Southern Company’s Aerial Services and Mississippi State University’s Raspet Flight Research Lab recently reached a milestone on a joint research project that will help expand Southern Company’s use of unmanned aircraft systems (UAS) to map critical infrastructure, assess weather-related damage and conduct routine utility inspections.
At a proof-of-concept demonstration in Bay Minette, Ala., the team showcased the capabilities of a large UAS with integrated sensors to gather data that will contribute to the research project, flying 28 miles of transmission assets that included approximately 400 structures.
The team also used a helicopter with a high-resolution camera to capture footage and evaluate its sensor technology and to look at potentially transferring the technology to the large drone in the future.
“This research work is a game-changer,” said Mississippi Power President and CEO Anthony Wilson, who chairs the Mississippi State University Foundation. “The data and knowledge we gain through this partnership will help improve safety and reliability, reduce costs and enable us to respond quicker should incidents in our system occur.”
The collaboration between Southern Company and MSU will enable the use of larger, more sophisticated drones in pursuing beyond visual line of sight (BVLOS) operations approval from the Federal Aviation Administration (FAA) for the Southern Company system’s inspection and mapping efforts.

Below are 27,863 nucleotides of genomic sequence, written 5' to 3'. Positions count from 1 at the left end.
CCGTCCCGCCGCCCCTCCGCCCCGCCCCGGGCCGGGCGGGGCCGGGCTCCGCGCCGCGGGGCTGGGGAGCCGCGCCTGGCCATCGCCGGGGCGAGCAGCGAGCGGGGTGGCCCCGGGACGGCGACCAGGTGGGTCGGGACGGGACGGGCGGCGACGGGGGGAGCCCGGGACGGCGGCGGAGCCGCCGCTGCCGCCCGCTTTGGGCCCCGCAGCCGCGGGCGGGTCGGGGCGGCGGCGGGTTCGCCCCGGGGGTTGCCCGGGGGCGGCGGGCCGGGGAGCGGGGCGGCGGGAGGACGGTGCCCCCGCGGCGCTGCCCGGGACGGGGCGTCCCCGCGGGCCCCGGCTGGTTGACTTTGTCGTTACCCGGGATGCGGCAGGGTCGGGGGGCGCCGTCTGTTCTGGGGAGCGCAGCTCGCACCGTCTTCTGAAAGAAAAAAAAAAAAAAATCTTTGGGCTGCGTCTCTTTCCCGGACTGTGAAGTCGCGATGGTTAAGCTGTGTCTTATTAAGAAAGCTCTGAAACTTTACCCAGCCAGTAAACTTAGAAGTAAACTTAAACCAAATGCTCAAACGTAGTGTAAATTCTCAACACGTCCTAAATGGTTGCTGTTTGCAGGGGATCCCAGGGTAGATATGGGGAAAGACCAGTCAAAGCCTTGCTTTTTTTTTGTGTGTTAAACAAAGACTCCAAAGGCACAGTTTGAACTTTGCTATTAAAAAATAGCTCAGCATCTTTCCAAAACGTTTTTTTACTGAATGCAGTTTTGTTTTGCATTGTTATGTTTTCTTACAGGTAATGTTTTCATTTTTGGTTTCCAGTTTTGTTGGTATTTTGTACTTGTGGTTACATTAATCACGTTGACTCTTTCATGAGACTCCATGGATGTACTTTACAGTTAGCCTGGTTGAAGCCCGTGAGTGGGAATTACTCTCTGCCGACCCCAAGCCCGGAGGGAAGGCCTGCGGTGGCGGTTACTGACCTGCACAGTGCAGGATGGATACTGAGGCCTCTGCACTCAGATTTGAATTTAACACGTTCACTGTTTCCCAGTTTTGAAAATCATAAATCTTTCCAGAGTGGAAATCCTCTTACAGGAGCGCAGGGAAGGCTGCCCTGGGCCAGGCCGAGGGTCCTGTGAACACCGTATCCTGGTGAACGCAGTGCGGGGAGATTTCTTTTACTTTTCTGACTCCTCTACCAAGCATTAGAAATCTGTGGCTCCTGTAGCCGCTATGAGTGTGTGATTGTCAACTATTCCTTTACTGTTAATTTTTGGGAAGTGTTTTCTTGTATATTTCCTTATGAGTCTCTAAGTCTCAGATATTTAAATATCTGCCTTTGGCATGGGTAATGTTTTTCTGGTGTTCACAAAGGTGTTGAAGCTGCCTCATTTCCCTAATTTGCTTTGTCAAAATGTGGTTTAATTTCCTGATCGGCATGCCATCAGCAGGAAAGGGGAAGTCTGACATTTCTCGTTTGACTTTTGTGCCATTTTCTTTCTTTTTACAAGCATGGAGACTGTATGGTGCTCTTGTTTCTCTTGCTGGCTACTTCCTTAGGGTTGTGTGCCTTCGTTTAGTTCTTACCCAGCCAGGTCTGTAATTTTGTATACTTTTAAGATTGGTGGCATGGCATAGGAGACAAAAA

“We are proud of the continued research partnership with Southern Company,” said MSU Vice President for Research and Economic Development Julie Jordan. “Through investment in this technology, Southern Company is leading the way for broadscale industry adoption. This flight operation and remote sensing research illustrates the profound safety benefits UAS offer to the utility industry and supports not only Southern Company but the industries and citizens that rely on their services.”
Next steps for the team are to determine on-board sensor systems that would enable drones to detect and avoid other aircrafts in surrounding airspace and enhance capabilities for communicating with drones from further distance.
Waiver enables remote inspection and mapping
Southern Company’s UAS team also recently announced that the FAA has granted Southern Company approval to remotely launch and operate drones at Alabama Power's Plant Barry.
The waiver, the first of its kind obtained by the company, allows advanced BVLOS operations. Operators will use drones to map and inspect stacks, transmission lines and basins at Plant Barry. Compared to traditional manual inspection methods, remotely operated dock-based drones will help perform safer, more efficient recurring inspections of critical infrastructure.
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